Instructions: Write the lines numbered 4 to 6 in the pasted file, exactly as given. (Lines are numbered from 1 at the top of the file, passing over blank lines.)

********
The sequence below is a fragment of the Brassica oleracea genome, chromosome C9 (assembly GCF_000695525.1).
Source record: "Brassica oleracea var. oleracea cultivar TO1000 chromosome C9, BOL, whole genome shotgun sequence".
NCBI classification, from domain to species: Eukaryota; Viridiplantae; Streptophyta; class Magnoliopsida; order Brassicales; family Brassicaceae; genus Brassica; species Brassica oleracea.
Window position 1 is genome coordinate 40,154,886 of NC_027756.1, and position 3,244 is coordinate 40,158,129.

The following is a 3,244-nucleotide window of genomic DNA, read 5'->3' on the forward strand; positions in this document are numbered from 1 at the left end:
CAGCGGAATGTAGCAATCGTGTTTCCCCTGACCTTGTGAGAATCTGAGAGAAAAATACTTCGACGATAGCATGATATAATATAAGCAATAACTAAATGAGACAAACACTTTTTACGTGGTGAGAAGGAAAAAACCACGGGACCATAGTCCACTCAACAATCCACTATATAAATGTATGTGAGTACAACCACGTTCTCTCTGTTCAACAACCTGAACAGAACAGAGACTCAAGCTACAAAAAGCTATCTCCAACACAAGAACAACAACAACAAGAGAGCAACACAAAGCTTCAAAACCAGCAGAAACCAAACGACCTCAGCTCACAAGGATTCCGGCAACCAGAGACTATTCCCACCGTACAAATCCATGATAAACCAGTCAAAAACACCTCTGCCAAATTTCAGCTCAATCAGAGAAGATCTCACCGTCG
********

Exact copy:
Window position 1 is genome coordinate 40,154,886 of NC_027756.1, and position 3,244 is coordinate 40,158,129.

The following is a 3,244-nucleotide window of genomic DNA, read 5'->3' on the forward strand; positions in this document are numbered from 1 at the left end:
CAGCGGAATGTAGCAATCGTGTTTCCCCTGACCTTGTGAGAATCTGAGAGAAAAATACTTCGACGATAGCATGATATAATATAAGCAATAACTAAATGAGACAAACACTTTTTACGTGGTGAGAAGGAAAAAACCACGGGACCATAGTCCACTCAACAATCCACTATATAAATGTATGTGAGTACAACCACGTTCTCTCTGTTCAACAACCTGAACAGAACAGAGACTCAAGCTACAAAAAGCTATCTCCAACACAAGAACAACAACAACAAGAGAGCAACACAAAGCTTCAAAACCAGCAGAAACCAAACGACCTCAGCTCACAAGGATTCCGGCAACCAGAGACTATTCCCACCGTACAAATCCATGATAAACCAGTCAAAAACACCTCTGCCAAATTTCAGCTCAATCAGAGAAGATCTCACCGTCG